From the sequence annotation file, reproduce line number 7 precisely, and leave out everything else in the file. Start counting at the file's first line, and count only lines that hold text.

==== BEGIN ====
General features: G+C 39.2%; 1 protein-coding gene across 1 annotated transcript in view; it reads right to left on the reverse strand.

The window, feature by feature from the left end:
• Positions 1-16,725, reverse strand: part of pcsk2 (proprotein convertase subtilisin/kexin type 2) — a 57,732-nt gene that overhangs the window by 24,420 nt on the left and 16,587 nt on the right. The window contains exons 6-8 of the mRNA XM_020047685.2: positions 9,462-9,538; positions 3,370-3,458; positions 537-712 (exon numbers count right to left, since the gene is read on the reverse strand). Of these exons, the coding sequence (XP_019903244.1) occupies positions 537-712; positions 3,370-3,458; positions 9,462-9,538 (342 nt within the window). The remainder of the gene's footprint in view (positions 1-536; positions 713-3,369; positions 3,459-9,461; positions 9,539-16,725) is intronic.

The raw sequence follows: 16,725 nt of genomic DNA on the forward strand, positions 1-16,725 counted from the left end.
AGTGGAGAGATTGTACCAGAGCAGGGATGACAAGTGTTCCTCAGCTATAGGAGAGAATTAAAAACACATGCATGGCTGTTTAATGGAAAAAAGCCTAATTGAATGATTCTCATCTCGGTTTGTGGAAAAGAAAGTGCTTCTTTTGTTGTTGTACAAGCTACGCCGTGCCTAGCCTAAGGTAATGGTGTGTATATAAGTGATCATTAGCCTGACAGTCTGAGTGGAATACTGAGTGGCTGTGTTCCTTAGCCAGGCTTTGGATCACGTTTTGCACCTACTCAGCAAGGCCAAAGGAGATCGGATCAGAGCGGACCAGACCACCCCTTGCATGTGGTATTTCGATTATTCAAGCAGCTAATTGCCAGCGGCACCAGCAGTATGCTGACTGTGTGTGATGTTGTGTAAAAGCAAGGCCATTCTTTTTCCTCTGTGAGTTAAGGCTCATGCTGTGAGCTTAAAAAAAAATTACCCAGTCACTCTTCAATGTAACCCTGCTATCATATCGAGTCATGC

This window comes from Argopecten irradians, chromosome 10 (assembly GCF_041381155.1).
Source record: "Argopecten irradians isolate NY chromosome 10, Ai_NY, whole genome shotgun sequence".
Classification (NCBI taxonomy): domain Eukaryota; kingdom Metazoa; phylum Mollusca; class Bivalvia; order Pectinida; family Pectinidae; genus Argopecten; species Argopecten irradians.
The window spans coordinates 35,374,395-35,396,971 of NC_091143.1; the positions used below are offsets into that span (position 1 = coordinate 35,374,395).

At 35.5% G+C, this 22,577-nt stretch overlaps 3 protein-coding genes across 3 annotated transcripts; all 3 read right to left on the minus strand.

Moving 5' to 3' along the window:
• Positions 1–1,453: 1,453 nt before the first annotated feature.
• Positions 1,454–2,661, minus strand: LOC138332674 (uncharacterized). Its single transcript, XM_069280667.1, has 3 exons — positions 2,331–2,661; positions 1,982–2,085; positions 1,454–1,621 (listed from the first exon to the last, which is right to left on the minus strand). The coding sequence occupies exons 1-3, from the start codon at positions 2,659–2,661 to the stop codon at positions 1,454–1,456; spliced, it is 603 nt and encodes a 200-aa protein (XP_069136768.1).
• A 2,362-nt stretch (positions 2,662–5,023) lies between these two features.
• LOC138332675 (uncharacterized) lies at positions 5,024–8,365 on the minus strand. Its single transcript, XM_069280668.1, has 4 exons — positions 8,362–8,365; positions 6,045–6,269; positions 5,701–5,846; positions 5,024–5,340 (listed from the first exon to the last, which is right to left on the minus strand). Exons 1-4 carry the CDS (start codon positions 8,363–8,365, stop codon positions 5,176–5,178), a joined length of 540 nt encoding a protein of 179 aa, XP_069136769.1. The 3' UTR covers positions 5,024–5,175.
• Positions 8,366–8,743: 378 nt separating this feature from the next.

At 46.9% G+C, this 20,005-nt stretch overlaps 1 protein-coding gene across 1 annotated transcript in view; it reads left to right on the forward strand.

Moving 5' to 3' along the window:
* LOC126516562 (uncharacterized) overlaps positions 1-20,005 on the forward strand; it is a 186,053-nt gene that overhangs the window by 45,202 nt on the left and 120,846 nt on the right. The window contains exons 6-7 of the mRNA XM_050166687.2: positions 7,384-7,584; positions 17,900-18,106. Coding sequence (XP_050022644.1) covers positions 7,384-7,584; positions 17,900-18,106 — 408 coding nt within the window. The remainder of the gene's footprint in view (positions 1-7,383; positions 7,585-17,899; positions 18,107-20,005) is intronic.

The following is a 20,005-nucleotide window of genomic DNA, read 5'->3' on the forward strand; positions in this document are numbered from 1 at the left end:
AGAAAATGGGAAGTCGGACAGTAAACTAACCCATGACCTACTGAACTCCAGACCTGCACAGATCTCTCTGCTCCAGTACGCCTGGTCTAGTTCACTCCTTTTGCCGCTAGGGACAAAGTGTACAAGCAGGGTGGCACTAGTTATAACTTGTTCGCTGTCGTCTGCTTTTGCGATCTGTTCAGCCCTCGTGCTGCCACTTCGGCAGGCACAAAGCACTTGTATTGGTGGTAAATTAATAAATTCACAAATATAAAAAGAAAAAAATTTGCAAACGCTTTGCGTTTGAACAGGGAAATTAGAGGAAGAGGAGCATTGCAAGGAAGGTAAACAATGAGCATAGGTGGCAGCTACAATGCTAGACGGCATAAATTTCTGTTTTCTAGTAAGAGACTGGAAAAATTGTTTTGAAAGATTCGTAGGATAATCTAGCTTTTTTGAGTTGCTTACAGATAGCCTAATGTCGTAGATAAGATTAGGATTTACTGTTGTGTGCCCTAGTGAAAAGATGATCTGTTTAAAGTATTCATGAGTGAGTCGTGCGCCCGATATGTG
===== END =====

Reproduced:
Source record: "Argopecten irradians isolate NY chromosome 10, Ai_NY, whole genome shotgun sequence".